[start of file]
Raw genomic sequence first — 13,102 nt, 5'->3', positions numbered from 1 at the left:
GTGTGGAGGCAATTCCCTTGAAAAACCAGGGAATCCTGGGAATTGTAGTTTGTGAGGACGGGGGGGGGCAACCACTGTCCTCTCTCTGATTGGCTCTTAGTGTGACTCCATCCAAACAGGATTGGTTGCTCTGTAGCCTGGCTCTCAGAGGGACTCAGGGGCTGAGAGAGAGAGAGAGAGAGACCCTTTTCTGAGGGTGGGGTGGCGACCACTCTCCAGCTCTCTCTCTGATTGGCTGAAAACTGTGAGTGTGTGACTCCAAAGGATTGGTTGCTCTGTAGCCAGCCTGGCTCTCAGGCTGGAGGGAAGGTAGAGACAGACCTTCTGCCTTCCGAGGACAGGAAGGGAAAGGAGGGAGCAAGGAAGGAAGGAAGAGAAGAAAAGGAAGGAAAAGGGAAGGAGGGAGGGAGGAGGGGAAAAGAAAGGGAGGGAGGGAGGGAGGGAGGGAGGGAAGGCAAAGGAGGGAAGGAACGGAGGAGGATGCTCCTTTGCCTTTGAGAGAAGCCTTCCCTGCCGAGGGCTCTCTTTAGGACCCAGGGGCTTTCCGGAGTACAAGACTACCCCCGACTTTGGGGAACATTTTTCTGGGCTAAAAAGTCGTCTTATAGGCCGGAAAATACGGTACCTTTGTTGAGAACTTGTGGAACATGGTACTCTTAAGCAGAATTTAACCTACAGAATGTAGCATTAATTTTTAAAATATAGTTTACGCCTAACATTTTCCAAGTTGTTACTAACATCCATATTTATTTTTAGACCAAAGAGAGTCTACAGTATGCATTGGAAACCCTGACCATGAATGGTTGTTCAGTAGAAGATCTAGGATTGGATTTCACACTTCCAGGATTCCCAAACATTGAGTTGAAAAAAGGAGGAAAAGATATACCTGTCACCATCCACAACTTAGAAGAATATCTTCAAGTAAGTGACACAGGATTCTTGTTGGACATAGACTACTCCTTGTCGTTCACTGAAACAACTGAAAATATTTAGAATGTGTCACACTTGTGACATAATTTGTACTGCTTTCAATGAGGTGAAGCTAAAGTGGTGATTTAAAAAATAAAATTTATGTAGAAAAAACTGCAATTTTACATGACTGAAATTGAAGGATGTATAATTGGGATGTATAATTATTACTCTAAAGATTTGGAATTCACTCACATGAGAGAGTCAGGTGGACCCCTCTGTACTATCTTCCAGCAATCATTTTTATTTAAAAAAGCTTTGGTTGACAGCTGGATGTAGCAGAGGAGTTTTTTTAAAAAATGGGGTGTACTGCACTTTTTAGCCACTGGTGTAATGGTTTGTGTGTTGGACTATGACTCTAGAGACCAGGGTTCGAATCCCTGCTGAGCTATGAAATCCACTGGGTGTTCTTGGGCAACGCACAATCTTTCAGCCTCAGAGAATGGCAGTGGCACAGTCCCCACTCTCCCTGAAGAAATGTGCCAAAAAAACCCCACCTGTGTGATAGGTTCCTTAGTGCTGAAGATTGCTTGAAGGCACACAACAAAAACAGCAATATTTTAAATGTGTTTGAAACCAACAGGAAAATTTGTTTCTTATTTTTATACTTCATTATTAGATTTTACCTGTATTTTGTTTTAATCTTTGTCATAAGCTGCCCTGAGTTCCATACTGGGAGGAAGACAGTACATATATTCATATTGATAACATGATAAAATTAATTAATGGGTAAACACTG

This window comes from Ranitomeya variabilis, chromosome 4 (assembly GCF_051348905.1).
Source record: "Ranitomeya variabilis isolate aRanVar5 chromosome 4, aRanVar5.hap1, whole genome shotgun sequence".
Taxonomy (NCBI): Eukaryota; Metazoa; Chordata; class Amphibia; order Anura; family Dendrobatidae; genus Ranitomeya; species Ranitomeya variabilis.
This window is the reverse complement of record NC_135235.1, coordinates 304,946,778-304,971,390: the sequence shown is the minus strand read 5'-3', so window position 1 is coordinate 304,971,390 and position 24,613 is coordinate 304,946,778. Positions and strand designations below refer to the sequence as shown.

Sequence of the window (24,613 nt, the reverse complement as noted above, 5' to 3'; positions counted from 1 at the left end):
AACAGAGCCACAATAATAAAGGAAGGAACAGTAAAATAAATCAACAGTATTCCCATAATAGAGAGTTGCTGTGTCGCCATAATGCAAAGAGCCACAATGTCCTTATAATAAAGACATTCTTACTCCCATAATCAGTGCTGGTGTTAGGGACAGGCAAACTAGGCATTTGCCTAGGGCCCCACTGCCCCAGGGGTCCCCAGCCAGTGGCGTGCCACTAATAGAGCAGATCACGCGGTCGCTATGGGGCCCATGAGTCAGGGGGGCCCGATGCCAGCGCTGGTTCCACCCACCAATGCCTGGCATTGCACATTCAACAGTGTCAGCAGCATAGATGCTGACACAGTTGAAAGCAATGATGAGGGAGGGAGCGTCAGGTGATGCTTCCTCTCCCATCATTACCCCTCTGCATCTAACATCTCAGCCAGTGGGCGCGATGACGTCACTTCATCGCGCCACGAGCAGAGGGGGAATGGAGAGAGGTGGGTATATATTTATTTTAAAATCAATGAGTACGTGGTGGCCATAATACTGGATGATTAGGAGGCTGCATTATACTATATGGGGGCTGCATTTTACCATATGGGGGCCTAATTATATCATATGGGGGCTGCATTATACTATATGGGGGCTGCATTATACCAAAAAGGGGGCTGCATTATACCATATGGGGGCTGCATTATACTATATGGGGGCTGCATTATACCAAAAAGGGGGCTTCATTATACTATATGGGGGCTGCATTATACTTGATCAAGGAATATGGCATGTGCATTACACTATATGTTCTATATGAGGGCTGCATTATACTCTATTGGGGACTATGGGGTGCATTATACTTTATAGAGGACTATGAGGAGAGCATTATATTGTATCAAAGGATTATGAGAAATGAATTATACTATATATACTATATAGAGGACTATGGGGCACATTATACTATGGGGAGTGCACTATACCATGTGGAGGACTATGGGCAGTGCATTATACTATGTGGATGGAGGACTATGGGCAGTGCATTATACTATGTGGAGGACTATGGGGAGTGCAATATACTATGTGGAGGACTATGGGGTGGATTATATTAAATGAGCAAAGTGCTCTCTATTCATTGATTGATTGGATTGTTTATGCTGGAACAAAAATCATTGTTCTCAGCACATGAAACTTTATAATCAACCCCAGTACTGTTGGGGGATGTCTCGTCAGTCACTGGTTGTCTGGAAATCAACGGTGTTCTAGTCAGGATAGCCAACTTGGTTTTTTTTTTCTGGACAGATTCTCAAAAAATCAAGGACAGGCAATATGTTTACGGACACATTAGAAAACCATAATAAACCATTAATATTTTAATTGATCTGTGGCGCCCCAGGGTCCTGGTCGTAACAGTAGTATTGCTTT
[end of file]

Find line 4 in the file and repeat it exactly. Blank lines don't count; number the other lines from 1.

Source record: "Ranitomeya variabilis isolate aRanVar5 chromosome 4, aRanVar5.hap1, whole genome shotgun sequence".